School bus-size asteroid to safely zoom past Earth

School bus-size asteroid to safely zoom past Earth
This illustration shows a near-Earth asteroid like asteroid 2020 SW traveling through space. Credit: NASA/JPL-Caltech

A small near-Earth asteroid (or NEA) will briefly visit Earth's neighborhood on Thursday, Sept. 24, zooming past at a distance of about 13,000 miles (22,000 kilometers) above our planet's surface. The asteroid will make its close approach below the ring of geostationary satellites orbiting about 22,000 miles (36,000 kilometers) away from Earth.

Based on its brightness, scientists estimate that 2020 SW is roughly 15 to 30 feet (5 to 10 meters) wide - or about the size of a small school bus. Although it's not on an impact trajectory with Earth, if it were, the space rock would almost certainly break up high in the atmosphere, becoming a bright meteor known as a fireball.

"There are a large number of tiny asteroids like this one, and several of them approach our planet as close as this several times every year," said Paul Chodas, director of the Center for Near-Earth Object Studies (CNEOS) at NASA's Jet Propulsion Laboratory in Southern California. "In fact, asteroids of this size impact our atmosphere at an average rate of about once every year or two."

After asteroid 2020 SW was discovered on Sept. 18 by the NASA-funded Catalina Sky Survey in Arizona, follow-up observations confirmed its orbital trajectory with high precision, ruling out any chance of impact. CNEOS scientists determined that it will make its at 4:12 a.m. PDT (7:12 a.m. EDT) on Sept. 24 over the Southeastern Pacific Ocean. After Thursday's , the asteroid will continue its journey around the Sun, not returning to Earth's vicinity until 2041, when it will make a much more distant flyby.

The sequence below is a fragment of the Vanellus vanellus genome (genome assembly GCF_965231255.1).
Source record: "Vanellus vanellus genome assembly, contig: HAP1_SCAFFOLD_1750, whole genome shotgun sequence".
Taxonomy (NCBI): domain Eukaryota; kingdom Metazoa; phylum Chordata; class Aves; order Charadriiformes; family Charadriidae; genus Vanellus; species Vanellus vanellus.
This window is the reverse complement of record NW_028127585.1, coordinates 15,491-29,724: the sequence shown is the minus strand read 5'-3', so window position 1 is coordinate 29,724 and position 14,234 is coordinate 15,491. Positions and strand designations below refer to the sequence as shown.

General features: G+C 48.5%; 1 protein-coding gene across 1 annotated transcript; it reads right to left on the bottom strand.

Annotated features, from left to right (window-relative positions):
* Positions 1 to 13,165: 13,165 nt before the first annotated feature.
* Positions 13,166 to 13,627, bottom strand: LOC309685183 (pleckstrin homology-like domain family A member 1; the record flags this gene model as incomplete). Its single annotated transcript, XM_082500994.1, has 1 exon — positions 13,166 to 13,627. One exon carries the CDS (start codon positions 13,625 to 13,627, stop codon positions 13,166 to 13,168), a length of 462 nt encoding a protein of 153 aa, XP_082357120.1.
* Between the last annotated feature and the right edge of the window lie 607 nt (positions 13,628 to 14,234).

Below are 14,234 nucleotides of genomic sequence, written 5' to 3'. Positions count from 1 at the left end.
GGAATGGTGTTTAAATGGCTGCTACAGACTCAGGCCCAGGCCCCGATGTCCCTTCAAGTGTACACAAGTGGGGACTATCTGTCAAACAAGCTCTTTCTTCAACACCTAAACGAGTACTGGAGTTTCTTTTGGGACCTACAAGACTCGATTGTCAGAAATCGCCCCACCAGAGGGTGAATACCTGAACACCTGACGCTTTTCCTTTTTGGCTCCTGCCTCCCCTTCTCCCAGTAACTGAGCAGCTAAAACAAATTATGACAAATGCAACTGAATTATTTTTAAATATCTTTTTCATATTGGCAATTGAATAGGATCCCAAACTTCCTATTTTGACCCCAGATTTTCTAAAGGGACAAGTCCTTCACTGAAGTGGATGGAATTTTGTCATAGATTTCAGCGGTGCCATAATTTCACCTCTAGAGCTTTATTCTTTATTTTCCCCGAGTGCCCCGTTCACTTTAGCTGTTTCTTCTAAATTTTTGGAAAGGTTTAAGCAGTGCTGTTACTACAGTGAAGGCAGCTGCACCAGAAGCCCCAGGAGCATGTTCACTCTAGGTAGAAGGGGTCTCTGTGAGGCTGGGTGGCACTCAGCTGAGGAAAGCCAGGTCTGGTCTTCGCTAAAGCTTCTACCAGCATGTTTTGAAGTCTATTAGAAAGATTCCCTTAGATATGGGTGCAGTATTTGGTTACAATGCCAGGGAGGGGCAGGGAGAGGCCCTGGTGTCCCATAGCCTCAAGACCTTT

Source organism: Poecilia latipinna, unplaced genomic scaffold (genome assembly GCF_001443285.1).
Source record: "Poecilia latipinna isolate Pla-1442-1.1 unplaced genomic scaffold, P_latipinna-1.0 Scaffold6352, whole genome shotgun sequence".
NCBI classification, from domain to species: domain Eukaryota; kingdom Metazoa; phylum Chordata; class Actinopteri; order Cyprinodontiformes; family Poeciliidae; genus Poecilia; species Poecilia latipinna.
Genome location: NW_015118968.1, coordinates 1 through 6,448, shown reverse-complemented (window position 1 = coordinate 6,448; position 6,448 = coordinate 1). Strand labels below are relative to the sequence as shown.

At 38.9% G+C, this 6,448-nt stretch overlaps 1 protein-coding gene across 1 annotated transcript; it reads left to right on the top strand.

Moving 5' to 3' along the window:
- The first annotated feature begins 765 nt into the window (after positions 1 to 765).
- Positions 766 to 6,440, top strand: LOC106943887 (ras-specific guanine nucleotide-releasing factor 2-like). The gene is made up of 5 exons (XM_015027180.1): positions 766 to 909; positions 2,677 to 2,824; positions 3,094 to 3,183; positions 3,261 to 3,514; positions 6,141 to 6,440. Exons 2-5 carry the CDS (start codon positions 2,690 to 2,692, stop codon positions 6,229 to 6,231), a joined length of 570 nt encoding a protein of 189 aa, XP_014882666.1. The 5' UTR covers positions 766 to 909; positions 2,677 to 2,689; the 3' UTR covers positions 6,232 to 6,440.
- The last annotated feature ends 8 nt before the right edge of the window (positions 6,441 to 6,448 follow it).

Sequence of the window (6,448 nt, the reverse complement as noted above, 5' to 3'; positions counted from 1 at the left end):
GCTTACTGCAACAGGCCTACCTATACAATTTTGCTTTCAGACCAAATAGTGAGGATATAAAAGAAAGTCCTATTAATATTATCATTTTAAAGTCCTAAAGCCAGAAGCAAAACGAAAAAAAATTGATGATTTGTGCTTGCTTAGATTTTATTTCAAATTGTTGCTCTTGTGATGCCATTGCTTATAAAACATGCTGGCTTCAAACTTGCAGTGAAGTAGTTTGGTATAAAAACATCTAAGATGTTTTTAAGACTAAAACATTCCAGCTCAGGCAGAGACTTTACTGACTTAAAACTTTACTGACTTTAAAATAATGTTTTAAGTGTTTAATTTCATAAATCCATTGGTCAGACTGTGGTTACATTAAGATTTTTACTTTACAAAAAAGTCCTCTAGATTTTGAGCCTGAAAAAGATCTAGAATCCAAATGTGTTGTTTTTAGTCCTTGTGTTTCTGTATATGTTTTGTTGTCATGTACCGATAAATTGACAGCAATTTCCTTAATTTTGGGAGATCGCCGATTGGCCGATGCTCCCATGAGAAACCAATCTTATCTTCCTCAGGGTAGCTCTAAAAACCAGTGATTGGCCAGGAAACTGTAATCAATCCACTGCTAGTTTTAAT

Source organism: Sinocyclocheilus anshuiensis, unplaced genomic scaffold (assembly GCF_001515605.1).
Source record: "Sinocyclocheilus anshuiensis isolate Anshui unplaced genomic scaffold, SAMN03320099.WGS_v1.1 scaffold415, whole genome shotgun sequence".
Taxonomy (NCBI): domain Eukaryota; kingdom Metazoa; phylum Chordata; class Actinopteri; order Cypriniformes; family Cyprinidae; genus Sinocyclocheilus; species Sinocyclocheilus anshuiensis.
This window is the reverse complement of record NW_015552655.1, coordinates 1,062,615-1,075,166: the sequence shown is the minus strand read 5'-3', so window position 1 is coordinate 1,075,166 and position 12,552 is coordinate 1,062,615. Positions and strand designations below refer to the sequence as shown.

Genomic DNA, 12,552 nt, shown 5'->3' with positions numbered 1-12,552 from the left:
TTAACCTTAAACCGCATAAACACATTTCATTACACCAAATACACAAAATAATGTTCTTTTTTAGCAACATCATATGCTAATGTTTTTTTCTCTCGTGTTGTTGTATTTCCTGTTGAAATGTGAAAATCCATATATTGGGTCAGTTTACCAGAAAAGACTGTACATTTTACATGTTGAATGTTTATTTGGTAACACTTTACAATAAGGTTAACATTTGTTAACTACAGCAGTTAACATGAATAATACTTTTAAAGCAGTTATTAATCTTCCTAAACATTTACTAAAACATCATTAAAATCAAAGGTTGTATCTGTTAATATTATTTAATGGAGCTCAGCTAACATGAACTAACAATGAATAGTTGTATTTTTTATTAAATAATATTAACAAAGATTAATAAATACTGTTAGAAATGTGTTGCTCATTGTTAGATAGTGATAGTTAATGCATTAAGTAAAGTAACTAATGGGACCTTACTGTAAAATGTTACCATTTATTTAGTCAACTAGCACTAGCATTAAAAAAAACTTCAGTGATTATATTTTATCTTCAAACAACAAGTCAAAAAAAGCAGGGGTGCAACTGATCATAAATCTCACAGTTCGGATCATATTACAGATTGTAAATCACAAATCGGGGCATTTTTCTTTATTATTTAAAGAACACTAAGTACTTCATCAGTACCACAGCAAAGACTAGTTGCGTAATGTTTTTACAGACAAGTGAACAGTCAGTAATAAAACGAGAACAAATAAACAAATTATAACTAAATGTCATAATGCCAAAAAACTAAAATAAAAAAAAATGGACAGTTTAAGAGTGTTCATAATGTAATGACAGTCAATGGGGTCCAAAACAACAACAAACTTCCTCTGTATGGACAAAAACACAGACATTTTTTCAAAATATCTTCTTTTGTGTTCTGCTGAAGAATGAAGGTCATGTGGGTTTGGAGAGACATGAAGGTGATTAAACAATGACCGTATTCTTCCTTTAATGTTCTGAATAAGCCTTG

This animation from NASA's Center for Near-Earth Object Studies depicts asteroid 2020 SW's trajectory as it safely passes Earth on Sept. 24, 2020. Also shown is the location of a typical geosynchronous satellite (labeled "GEOSAT"), orbiting 22,000 miles (36,000 kilometers) above Earth's equator. Credit: NASA/JPL-Caltech

In 2005, Congress assigned NASA the goal of finding 90% of the near-Earth asteroids that are about 460 feet (140 meters) or larger in size. These larger asteroids pose a much greater threat if they were to impact, and they can be detected much farther away from Earth, because they're simply much brighter than the small ones. It is thought that there are over 100 million small asteroids like 2020 SW, but they are hard to discover unless they get very close to Earth.

"The detection capabilities of NASA's surveys are continually improving, and we should now expect to find asteroids of this size a couple days before they come near our planet," added Chodas.


Explore further

Asteroid 1998 OR2 to safely fly past Earth this week

More information: More information about CNEOS, asteroids, and near-Earth objects can be found at cneos.jpl.nasa.gov
Citation: School bus-size asteroid to safely zoom past Earth (2020, September 23) retrieved 27 October 2020 from https://phys.org/news/2020-09-school-bus-size-asteroid-safely-earth.html
This document is subject to copyright. Apart from any fair dealing for the purpose of private study or research, no part may be reproduced without the written permission. The content is provided for information purposes only.
411 shares

Feedback to editors

User comments